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California Native Bees

03/25/2018 11:00AM ● By Laura Christman

Bee Kind

April 2018
Story by Laura Christman
Photos by Rollin Coville/UC Berkeley Urban Bee Lab

THERE'S PLENTY OF BUZZ about the goodness of bees. The little guys zip from flower to flower, pollinating plants that provide us with food — tomatoes, almonds, lemons, melons and much more — as well as beauty.

European honey bees get the glory. You know the ones: Hang out in hives, have a queen and make honey. Native bees hum along under the radar, but they are power pollinators, too.

“We really want people to know the importance native bees have,” says Marissa Chase, manager of the University of California Berkeley Urban Bee Lab.

California has 1,600 native bee species — a jumbled group of big, blimpy, tiny, shiny, fuzzy, sleek, drab and flashy characters. Native bees are generally solitary. Rather than hives, they nest in hollow stems, pieces of wood or underground.

Colony Collapse Disorder is a threat to European honey bees, which were introduced centuries ago. It isn’t a worry for native bees, who don’t live in colonies. But all bee populations have been hurt by habitat loss, pesticides and climate change, Chase says.

To better understand connections between native bees, plants and people, UC Berkeley researchers launched the Urban California Native Bee Survey in seven cities in 2005.

“The urban environment was considered kind of a dead zone,” Chase says. But it turns out that plants in cities are important foraging resources for many types of bees.

Redding was brought into the survey in 2009. Monitoring was done several times at Turtle Bay Exploration Park’s gardens. In 2013, Chico was among five cities added. Monitoring is at Gateway Science Museum’s native plant pollinator garden and at private gardens in Chico.

“We go about twice a month, starting around March and through August,” Chase says.

Researchers note which species visit which plants. Some bees are captured for identification in the lab.

“You get really good at it,” Chase says of netting bees. “You develop your bee-eye.”

Chase, who grew up in Red Bluff, is a molecular environmental biology major with a concentration in entomology, and plans to earn a doctorate degree. “It’s really a great lab to be a part of,” she says of Berkeley’s Bee Lab. “My favorite part is going out and actually collecting them. They are beautiful creatures to watch.”

Among her favorites are charismatic bumble bees and ultra green sweat bees, which have bright-blue/metallic-green coloring. She admires the spunky spirit of the wool carder bee — aka, head-bonker bee. 

“It will collide with a honey bee to knock it over,” Chase says of the territorial bee.

Native bees evolved with native plants. Some are specialists that limit nectar and pollen gathering to very few plants. Others are generalists that flit to many plants, including non-native species.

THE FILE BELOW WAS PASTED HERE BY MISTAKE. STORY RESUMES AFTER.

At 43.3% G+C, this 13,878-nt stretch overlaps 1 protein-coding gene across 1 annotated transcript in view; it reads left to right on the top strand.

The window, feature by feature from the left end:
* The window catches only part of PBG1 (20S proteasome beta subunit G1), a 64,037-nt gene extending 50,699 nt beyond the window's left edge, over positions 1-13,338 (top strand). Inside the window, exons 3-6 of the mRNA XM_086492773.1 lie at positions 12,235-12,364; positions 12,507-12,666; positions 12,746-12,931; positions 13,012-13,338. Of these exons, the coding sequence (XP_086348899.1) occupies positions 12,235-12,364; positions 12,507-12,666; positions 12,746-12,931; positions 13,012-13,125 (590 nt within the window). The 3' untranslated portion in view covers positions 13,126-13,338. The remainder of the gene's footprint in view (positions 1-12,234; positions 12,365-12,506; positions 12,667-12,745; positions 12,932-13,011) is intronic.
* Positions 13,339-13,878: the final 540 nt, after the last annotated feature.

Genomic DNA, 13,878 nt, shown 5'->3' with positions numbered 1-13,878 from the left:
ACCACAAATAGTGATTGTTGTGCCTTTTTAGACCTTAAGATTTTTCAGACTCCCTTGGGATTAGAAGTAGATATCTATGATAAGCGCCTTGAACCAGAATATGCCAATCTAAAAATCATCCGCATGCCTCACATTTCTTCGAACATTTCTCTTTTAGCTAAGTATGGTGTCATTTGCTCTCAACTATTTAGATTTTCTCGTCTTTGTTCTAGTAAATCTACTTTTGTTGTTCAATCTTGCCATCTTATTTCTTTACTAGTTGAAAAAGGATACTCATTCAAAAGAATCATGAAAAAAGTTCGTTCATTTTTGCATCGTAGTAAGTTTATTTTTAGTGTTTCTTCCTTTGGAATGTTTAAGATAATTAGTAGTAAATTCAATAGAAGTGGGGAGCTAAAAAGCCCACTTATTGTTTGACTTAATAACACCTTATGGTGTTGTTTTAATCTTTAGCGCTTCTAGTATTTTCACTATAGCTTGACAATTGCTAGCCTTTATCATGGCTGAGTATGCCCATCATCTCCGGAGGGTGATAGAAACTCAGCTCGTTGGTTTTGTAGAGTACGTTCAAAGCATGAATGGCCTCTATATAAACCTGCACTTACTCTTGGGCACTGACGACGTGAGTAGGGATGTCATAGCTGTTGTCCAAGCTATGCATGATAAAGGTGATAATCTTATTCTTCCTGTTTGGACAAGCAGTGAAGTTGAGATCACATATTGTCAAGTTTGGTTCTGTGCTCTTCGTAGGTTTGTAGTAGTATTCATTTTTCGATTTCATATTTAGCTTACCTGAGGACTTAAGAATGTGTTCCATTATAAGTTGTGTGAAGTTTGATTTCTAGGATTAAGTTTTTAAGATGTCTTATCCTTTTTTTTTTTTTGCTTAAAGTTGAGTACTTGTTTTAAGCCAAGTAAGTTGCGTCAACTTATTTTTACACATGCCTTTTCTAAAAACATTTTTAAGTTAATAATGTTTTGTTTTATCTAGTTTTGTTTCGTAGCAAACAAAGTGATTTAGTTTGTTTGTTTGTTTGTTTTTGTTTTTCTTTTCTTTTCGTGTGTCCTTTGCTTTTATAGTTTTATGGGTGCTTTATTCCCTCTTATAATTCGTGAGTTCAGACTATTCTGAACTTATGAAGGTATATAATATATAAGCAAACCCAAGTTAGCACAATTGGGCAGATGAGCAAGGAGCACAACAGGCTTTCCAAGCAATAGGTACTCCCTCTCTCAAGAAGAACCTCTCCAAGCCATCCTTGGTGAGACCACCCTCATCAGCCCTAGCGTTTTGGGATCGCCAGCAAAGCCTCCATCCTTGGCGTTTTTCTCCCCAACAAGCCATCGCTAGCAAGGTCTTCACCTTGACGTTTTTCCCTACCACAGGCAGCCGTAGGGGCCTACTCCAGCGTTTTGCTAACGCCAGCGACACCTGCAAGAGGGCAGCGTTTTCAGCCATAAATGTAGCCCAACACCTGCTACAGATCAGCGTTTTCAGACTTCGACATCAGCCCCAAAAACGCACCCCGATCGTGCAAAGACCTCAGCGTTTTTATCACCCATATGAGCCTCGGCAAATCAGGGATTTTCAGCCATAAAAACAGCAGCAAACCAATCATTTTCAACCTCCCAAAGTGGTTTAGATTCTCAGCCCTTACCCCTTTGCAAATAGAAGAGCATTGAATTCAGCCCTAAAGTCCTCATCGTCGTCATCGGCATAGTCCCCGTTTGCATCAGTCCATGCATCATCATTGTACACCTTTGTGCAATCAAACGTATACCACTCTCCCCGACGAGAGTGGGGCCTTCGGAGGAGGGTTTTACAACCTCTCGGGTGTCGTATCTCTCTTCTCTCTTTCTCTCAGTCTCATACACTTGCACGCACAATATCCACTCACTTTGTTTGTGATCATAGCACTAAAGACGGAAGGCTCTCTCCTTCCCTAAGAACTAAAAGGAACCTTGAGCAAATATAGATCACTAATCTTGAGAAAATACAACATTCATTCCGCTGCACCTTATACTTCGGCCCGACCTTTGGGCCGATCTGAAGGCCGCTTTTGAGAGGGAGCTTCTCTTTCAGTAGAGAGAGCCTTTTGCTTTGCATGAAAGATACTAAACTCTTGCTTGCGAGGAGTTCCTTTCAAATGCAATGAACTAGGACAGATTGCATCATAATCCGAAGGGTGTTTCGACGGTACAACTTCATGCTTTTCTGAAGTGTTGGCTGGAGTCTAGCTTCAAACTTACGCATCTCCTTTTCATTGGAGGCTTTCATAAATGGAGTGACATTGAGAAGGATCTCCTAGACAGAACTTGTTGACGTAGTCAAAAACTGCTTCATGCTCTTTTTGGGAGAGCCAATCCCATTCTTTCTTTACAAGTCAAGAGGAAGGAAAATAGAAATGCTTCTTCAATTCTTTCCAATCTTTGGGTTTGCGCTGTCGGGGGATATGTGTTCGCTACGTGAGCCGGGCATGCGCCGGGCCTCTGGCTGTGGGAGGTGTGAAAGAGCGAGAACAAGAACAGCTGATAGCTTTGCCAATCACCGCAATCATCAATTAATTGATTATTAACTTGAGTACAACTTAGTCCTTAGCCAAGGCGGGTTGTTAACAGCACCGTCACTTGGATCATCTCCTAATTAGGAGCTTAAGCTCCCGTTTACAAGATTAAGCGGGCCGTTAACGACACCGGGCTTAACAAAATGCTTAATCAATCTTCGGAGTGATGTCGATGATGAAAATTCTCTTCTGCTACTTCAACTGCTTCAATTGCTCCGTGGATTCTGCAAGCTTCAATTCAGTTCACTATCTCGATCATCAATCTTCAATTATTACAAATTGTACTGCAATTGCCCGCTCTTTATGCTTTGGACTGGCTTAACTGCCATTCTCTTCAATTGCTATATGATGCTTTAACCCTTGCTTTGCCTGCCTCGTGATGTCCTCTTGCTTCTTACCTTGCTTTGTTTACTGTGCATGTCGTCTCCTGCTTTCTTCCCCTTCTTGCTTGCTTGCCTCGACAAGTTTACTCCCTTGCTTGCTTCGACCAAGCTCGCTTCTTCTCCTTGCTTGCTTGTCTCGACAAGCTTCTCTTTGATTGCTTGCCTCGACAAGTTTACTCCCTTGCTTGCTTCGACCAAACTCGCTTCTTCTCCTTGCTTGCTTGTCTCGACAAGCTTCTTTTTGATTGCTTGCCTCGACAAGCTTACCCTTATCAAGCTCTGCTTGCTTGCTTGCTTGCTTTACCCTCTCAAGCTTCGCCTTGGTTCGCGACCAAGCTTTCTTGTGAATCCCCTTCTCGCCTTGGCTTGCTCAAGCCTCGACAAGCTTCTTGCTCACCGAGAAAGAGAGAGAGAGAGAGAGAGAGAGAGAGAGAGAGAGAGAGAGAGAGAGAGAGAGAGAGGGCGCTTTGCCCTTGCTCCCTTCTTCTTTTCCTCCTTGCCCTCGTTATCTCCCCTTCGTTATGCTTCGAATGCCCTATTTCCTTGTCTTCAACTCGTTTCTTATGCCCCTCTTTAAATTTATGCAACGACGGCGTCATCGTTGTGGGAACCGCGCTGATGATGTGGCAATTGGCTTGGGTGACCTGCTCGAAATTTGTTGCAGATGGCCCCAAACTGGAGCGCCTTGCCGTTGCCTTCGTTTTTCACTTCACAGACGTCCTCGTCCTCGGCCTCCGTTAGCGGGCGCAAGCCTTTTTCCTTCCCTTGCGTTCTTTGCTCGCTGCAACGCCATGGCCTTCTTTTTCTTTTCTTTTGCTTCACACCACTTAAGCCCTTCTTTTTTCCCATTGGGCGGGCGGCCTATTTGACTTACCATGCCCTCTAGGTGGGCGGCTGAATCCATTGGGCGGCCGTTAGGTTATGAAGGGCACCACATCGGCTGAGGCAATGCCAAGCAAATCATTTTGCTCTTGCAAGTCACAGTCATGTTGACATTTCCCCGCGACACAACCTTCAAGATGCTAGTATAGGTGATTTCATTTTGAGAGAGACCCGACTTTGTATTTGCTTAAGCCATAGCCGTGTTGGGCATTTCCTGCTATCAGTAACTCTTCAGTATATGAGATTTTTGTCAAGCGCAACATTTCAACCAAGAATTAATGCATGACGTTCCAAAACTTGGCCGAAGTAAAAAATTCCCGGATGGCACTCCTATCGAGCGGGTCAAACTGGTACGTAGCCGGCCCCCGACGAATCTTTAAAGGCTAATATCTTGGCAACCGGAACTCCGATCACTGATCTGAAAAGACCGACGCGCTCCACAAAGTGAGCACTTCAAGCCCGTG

Gardens with a mix of plants blooming over many months help make up for natural habitat lost to houses, businesses, roads and other development. Bee-friendly landscapes offer nesting areas, are located in a sunny spots and shun pesticides.

“California Bees & Blooms: A Guide for Gardeners and Naturalists” was published in 2014 and draws on research from the Bee Lab.

“It contains a lot of great information on how to garden for native bees,” Chase says.

The lab’s work also is the source for “Common Bees in California,” a pocket-sized set of cards of bees likely to be found in California gardens.

“California Bee-Friendly Garden Recipes” is another UC resource. The free 17-page guide can be downloaded by searching “native bees” at www.anrcatalog.ucanr.edu. The “recipes” are instructions for creating gardens to draw bees, such as a container garden or food garden. 

Chase understands that fears of being stung might cause some to question having a yard with lots of bees buzzing about.

“My mom is allergic to bees,” she says. “It’s definitely something to keep in mind. But I’ve spent so much time collecting and handling bees and I’ve never gotten stung.”

Only male bees can sting, she notes. And bees, unlike wasps, are not aggressive.

“They are friendly,” Chase says. “They are really not out to sting you.” 

(The exception: Africanized honey bees, which are not, thankfully, in Northern California.) •


UC Berkeley Bee Lab, www.helpabee.org


A few bee favorites for North State gardens:

• Shasta Daisy

• Manzanita 

• Ceanothus

• Lavender

• Gaillardia “Oranges and  Lemons”

• California poppy

• Salvia “Indigo Spires”

• Gumweed (Grindelia stricta)

• Santa Rosa Island sage  (Salvia brandegeei)

• Black sage (Salvia mellifera)

• Russian sage (Perovskia atriplicifolia)


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